How to remove a stuck bit
Loose nut, stuck bit
Arm-wrestle it free
If you've loosened the collet nut but the bit won't release, apply a few drops of penetrating lubricant, such as WD-40 or Liquid Wrench, and let it seep into the collet around the bit shank. Next, hold the spindle with a wrench (or spindle lock, if so equipped). Then, with a thick work glove on your other hand, grab the bit and twist back and forth to free it as shown in the top photo.
Tap in to pop it out
If that doesn't work the bit loose, remove the bearing and washer from the end (if so equipped). With the router standing base-up on a solid surface, hold a hardwood scrap against the bit end (to avoid damaging the threads) and tap it lightly with a mallet or hammer. Although driving it deeper into the collet seems counterproductive, a small amount of movement just might free the bit. If that doesn't loosen the bit, strike the block a little harder as shown in the bottom photo.
Bust the nut loose
If you can't even loosen the collet nut, then support it against a piece of hardwood and tap it lightly with a hammer, as shown in the top photo. Rotate the nut and tap each face of the nut. Then break it loose with the router wrenches.
Still stuck? Then it's time to bring the heat. Use a small propane torch to heat the collet and bit shank, as shown in the bottom photo. Rotate the router to spread the heat evenly around the shank. Don't get it red-hot, and avoid directing flame toward the router -- you don't want to damage the seals around the spindle bearings. After heating it for a short time, go back to your glove and wrench and twist the bit loose. Repeat until the bit works free.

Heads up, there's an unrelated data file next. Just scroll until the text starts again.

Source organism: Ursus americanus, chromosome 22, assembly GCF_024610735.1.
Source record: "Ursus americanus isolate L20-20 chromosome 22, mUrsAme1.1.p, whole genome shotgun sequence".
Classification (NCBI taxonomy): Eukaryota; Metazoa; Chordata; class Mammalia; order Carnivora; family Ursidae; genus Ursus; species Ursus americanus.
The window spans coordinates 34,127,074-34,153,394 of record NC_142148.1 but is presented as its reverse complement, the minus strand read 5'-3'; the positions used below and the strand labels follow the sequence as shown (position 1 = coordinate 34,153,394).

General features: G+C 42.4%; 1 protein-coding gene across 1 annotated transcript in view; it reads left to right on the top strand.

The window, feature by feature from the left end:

Where there's a problem, there's a prevention
We spoke to router specialists with several tool manufacturers to get their input on this subject. They shared the following pointers for avoiding stuck bits in the first place.
Problem: Giving up when the nut tightens up after initially loosening
Prevention: Although it might sound funny if you're familiar with self-releasing collets, these experts tell us they've helped countless customers who simply needed to continue loosening their collets after feeling them initially loosen. Self-releasing collets -- usually identifiable by a snap ring or other device that holds the collet and nut together -- have two "break" points: the initial one, and then about two turns later another that releases the bit.
Problem: Dirty collet
Prevention: Blow out the collet regularly with a blast of compressed air. If needed, clean the collet and threads with a soft brush and mineral spirits. (For a self-releasing collet, you might have to remove the snap ring to disassemble it.)
Problem: Dirty bit shanks
Prevention: Wipe router bit shanks with a cloth and mineral spirits; lightly sand with 320-grit abrasive to remove rust or tough grime.
Problem: Overtightened nut
Prevention: You don't need to tighten a collet nut as much as you would bolts while assembling a machine, such as a tablesaw. Instead, tighten the nut only about one-eighth of a turn after it snugs up.
Problem: Bottomed-out bit
Prevention: When installing a bit in the collet, push it to the bottom, and then pull it back up about 1/8" before tightening. This gives the collet some room to expand downward while compressing a firm grip on the shank.
Problem: Leaving bits in a router too long
Prevention: If you're not using a bit and it's been in the collet more than a few days, remove it from your router. Humidity can cause rust even inside a collet, and that can seize a bit shank inside the collet.
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